A lasting impact

What has the Brandts so fired up about exporting their ministry blueprint is the feedback they consistently receive. A typical example is a husband who remarked to Robb several years later: "you know, that weekend permanently improved our marriage."

Mike and Pam Sear came to the Family Fitness Retreat last fall feeling like they had been "stuck in a spiritual rut," Pam says. "We wanted to build our relationship with the Lord but really just didn't know how or where to begin."

Today, they hold hands and pray together as a couple. They have family devotional times in the evenings. They're involved in a small group Bible study. They attribute those changes to what they saw modeled and taught by Robb and Ruth.

"They're amazing," Pam says. "We love them both dearly. They don't intimidate or judge. They simply want what's best for your marriage, your family, and your eternal future. They represent marriage and all its glory."

(Jim Killam teaches journalism at Northern Illinois University and is co-author of Rescuing the Raggedy Man (Xulon Press).

How it works

The Brandt's blueprint for a perfect retreat.

For a Family Fitness Weekend, the Brandts say three or four couples is the ideal size. Couples often are from the Brandt's church, but they've also had guests from all over the country. Often, the couples don't know each other before the retreat.

The retreat begins at 7:30 Friday evening with hors d'oeuvres and an icebreaker activity.

Saturday morning opens with a review, critique, and opportunity to re-establish personal relationships with Christ. "It's to take nothing for granted," Robb says. "We think that the people coming are Christians, but we find sometimes there's doubt in some. So we establish that they either trust Christ for the first time or recommit their dedication to Christ."

By noon Saturday, the topic turns to husband-wife and parent-child relationships. This can vary depending on the group--ages and stages of marriage and parenting vary. "We do feel the ones who get the most out of it are young couples with young children," Ruth says.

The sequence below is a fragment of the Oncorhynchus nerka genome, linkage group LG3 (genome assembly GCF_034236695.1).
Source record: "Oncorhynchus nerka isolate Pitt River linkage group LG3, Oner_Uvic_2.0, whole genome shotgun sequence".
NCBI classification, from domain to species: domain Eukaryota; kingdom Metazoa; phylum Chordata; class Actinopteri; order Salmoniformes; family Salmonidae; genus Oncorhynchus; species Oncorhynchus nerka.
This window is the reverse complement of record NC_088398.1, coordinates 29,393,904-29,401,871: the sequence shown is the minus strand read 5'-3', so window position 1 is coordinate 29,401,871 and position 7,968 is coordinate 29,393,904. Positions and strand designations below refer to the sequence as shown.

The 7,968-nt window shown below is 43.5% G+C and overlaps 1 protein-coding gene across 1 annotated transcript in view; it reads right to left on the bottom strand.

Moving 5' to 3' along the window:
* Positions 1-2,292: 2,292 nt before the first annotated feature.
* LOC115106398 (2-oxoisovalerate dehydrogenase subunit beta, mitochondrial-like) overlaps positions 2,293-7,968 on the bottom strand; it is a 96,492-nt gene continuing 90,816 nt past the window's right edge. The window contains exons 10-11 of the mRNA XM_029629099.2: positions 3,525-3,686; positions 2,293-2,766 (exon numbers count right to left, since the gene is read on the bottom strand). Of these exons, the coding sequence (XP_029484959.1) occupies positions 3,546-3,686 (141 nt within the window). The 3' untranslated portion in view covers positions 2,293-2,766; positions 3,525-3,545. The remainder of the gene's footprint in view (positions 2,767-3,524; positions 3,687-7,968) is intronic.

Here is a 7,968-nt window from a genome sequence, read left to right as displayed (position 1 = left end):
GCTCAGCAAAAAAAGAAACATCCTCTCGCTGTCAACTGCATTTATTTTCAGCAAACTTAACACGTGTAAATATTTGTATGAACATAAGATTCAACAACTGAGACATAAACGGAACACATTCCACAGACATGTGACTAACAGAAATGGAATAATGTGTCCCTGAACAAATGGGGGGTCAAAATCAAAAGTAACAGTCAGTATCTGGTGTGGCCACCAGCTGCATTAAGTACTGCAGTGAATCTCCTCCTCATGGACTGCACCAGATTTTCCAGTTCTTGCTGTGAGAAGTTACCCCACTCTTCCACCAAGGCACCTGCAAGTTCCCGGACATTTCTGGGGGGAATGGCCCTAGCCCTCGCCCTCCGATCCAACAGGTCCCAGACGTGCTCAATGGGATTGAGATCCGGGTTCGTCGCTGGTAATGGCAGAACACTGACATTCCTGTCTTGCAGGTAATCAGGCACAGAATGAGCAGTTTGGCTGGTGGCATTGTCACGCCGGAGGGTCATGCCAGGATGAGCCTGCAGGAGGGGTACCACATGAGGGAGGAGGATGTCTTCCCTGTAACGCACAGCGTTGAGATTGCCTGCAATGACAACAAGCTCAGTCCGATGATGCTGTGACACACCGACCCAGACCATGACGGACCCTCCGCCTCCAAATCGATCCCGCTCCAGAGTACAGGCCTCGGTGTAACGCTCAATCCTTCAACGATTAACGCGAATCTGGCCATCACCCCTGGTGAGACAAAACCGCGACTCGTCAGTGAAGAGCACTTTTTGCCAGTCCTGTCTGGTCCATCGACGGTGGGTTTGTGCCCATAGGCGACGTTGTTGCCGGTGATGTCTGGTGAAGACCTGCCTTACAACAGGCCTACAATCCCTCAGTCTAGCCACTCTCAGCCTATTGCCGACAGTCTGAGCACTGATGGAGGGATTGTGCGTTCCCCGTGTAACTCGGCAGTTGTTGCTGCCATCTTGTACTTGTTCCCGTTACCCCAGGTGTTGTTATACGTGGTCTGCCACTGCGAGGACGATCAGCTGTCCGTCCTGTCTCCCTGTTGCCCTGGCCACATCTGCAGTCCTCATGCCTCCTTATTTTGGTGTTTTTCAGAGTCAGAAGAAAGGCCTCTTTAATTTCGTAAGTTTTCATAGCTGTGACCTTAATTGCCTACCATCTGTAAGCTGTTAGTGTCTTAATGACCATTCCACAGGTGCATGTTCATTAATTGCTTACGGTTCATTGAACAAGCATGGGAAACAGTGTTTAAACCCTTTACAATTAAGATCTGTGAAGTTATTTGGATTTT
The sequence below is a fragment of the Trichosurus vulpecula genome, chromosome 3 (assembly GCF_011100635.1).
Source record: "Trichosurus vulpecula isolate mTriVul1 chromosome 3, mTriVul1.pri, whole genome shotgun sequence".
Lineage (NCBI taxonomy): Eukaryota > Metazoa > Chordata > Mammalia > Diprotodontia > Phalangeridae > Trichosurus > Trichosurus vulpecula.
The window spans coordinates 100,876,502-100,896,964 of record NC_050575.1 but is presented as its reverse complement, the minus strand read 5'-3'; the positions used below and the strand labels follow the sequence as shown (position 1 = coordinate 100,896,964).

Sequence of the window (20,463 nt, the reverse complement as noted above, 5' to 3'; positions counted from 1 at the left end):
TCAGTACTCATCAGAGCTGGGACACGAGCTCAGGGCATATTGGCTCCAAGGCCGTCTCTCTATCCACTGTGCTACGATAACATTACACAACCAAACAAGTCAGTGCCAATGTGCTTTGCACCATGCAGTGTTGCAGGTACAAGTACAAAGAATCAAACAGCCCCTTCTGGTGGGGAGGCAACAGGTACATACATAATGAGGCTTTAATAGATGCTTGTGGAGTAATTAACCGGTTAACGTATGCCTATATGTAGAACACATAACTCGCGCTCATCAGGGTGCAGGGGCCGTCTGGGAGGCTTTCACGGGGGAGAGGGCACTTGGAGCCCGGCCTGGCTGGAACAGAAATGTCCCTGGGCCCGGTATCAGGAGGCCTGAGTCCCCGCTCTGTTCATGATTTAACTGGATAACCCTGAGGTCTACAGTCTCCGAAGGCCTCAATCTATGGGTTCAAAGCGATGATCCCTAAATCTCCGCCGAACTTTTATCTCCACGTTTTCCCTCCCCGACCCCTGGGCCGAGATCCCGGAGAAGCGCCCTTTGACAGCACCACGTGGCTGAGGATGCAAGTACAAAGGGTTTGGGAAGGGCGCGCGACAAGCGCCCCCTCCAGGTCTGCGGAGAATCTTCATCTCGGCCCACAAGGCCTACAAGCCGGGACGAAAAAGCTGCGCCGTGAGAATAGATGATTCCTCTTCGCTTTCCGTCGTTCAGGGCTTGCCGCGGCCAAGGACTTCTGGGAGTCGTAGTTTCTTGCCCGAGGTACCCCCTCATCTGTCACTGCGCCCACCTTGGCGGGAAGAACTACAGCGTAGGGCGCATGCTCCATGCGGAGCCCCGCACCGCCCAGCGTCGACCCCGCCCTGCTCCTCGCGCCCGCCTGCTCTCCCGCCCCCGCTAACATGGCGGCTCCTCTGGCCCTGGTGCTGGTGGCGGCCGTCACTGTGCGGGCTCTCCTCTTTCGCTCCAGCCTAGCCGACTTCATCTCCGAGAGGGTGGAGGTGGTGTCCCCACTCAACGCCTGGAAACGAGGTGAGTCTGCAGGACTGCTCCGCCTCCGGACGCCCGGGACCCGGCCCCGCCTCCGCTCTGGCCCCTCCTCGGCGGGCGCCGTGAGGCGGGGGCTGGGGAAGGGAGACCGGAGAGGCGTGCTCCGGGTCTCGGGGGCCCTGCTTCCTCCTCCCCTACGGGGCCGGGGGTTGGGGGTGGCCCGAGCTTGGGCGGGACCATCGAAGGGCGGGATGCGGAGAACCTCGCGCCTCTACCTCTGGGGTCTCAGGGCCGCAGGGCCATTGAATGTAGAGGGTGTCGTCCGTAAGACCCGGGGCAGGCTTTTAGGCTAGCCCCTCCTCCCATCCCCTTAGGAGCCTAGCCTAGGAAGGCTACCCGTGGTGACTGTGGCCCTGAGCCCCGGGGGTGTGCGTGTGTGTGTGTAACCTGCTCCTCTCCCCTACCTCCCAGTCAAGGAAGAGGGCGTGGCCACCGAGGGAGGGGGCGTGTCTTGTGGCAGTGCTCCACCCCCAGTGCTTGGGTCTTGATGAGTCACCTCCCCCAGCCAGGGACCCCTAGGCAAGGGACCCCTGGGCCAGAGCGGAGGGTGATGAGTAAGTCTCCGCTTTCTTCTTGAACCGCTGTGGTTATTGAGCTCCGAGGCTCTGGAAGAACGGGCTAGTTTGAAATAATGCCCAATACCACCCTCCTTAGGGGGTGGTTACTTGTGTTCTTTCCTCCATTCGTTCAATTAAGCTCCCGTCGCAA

Sexual intimacy is another topic. "We separate the men and the women for that talk," Robb says, noting that the discussions in these sessions are very frank--and all about finding solutions.

A pair of two-hour breaks are built into the day. Couples take walks, ride pedal boats around the lake...all with the idea that they prayerfully consider the topics that have just been covered, and then say, "How can we make this fit in our house?"

Saturday evening the topic turns to evangelism. "It's sort of building a pyramid," Robb says. "If you have those earlier subjects pretty well in tow, then you are in fact a family that has something to offer your neighbor."

Sunday morning features a huge breakfast followed by what Robb and Ruth see as the most gratifying portion of the weekend. Each person is asked to share at least one goal for their marriage and family. Often, this results in "Kleenex moments," Robb says. There's no pressure, but by this point in the weekend, couples are very open with each other.

By Sunday noon, couples head home to spend time with their kids and often to talk about the weekend and changes the family may be making.

The whole event costs $25 a person, which covers food and materials. The Brandt's church takes care of all the financial aspects; Robb and Ruth don't make a dime. The church also maintains a fund to offer scholarships and help to other couples who want to host a retreat.

"One of our philosophical underpinnings of Family Fitness Retreats is the cost effectiveness, "Robb says. "One of the designs of using the home and having low-cost food and so forth, is to make this an affordable thing for any couple in an average American environment."

For more information, visit familyfitnessretreats.com